Marion Post Wolcott

Photography for the

Farm Security Administration


Dear Roy:

It gives me pleasure to give this note of introduction to Marion Post because I know her work well. She is a young photographer of considerable experience who has made a number of very good photographs on social themes in the South and elsewhere…I feel that if you have any place for a conscientious and talented photographer,you will do well to give her an opportunity.

Paul Strand 6-20-38


FSA-1

You will start at $2300 a year, with $5 a day expenses for the time you are in the field….You will receive 4 ½ cents a mile when you travel in your own car….We supply you with film, flashbulbs, and some equipment. If you desire a special camera, or cameras, I am afraid you will have to supply it at the present time….It is our desire to standardize as far as possible on the Leica Contax, and 3-1/4 x 4-1/4 Speed Graphic….

I know full well no photographer ever really gets through in any region, but at least he wants to have a satisfied feeling of putting together at least a few of the rough edges. These jobs in the west can just wait. They fiddle around with appointments and delay getting people on the payroll and then expect the photographers to make up for it…tearing around like mad. People—to hell with them! Stryker to Post, 9-21-38


FSA-2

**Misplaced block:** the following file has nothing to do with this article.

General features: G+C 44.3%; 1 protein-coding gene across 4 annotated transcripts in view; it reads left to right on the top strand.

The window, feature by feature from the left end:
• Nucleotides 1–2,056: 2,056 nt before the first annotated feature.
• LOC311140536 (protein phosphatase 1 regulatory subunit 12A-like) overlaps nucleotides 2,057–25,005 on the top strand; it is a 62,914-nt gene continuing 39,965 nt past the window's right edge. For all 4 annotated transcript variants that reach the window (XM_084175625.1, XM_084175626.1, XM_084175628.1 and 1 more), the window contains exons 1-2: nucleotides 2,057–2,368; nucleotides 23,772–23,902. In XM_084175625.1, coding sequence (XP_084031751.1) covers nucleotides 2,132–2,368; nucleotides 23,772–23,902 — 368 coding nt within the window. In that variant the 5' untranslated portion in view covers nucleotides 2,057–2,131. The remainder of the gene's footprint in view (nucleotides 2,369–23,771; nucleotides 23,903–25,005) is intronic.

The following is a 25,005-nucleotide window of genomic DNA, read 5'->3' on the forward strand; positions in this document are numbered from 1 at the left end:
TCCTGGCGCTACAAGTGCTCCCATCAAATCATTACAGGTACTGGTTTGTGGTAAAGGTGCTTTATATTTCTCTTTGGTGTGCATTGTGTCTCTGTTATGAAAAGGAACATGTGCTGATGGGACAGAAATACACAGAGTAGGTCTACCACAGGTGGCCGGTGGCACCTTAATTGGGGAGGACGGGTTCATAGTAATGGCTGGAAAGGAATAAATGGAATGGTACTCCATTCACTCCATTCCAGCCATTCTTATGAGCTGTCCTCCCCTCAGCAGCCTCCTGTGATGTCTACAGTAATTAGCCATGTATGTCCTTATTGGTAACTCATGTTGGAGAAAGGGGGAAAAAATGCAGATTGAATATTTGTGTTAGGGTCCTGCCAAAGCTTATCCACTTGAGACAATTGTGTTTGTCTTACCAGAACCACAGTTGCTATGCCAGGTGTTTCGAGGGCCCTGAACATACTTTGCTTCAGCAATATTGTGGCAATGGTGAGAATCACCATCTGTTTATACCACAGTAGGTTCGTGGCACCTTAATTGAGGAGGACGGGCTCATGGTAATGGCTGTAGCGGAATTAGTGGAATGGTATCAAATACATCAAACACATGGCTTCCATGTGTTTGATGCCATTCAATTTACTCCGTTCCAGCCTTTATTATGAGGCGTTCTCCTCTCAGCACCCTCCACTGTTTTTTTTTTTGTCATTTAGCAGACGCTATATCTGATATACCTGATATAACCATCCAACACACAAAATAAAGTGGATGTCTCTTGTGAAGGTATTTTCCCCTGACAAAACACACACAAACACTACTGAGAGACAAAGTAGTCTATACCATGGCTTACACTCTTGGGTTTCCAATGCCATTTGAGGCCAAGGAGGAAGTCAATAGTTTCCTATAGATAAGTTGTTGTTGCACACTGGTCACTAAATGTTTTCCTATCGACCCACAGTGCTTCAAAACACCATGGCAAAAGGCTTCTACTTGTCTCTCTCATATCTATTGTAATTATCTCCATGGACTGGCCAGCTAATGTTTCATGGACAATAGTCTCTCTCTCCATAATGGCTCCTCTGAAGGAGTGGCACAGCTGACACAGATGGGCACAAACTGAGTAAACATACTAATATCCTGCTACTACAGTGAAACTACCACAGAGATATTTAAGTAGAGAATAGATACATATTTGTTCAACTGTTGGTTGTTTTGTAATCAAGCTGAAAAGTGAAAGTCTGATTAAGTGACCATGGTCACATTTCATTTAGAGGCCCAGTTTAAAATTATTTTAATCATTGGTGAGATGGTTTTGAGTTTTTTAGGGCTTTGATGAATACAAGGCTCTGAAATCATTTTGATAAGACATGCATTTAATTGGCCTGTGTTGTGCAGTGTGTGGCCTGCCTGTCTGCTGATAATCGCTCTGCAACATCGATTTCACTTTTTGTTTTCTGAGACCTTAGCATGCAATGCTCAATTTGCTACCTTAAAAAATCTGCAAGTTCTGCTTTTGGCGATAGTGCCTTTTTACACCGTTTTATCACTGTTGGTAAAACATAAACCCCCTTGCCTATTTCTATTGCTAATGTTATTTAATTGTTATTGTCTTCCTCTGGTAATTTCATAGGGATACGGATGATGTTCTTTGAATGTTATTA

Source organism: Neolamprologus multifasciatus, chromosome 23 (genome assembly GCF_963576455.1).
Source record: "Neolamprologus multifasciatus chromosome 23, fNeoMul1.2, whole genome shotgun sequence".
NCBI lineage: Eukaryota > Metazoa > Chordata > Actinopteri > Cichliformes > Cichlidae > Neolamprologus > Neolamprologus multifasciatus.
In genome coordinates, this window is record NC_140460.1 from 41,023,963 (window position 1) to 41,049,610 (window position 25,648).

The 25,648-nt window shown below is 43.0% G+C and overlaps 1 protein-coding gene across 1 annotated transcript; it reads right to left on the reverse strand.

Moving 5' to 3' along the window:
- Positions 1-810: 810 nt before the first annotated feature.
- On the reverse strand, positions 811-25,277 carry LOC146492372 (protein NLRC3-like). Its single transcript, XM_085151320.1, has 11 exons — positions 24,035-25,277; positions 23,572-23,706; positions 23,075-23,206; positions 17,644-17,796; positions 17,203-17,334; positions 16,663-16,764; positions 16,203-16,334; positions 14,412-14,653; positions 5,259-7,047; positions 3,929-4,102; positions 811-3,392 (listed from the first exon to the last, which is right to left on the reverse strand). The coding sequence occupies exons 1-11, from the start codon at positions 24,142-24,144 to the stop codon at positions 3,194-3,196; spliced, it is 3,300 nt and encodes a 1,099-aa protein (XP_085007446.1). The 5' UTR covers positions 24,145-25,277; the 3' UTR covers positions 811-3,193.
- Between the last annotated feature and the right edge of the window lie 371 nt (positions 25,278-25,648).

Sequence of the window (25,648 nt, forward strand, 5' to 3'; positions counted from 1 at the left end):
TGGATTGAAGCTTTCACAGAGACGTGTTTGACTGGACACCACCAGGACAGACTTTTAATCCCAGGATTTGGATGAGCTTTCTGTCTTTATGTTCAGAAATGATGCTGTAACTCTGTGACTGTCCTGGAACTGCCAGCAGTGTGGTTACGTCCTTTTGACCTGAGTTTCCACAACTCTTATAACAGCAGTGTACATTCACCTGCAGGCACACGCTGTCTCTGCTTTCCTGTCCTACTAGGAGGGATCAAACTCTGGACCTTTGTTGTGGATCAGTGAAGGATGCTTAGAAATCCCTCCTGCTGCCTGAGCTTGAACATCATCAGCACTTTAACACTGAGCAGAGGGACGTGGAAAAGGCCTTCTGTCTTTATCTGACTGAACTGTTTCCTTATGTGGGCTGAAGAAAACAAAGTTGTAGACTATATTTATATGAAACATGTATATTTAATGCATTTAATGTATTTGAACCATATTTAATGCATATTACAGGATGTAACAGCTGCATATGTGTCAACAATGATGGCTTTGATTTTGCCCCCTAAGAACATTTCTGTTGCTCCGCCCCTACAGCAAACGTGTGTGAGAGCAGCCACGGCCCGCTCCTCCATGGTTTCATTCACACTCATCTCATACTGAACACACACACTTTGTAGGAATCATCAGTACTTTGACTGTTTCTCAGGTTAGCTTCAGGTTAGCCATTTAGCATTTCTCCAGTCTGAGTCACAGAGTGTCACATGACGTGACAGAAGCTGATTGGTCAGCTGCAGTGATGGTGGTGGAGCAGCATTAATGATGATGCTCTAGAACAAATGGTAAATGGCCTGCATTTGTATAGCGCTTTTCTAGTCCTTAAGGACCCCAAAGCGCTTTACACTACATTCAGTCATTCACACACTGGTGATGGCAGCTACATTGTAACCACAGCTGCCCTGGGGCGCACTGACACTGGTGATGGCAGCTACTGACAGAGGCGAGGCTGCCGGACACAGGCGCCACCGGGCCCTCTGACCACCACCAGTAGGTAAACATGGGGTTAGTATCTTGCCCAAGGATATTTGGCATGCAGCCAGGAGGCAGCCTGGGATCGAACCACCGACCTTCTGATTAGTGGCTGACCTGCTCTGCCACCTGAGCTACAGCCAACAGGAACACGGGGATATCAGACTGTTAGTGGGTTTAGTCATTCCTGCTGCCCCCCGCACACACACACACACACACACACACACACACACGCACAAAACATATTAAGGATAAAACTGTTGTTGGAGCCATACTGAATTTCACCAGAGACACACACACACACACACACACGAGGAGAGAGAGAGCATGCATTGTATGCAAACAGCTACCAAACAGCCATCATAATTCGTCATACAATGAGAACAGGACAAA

We were all inspired and revved up by the whole New Deal idea, and of changing things and trying to get people to understand what was going on, and what the condition of the country was. We were trying to show this graphically, because people will look at photographs when they won’t read things. We hoped that this would make an impact and change people’s ideas and their opinions… they had no idea that a third of the nation was ill-clad and ill-nourished and so forth… as FDR said.

MPW on Today Show, "Woman to Woman," with Pat Mitchell, May 13, 1988.


FSA-3

Many didn’t understand it and many who objected to the government photographers were not the poor people who were being photographed. The Plantation owners didn’t want their cheap labor to be influenced or upset. They, and most of the upper class people, were against the FSA and against the New Deal. They didn’t want any part of this revolution. They didn’t want to cooperate, and they didn’t want us photographing any of their family—their property; they still considered them their property. Today Show

Letters to Roy Stryker

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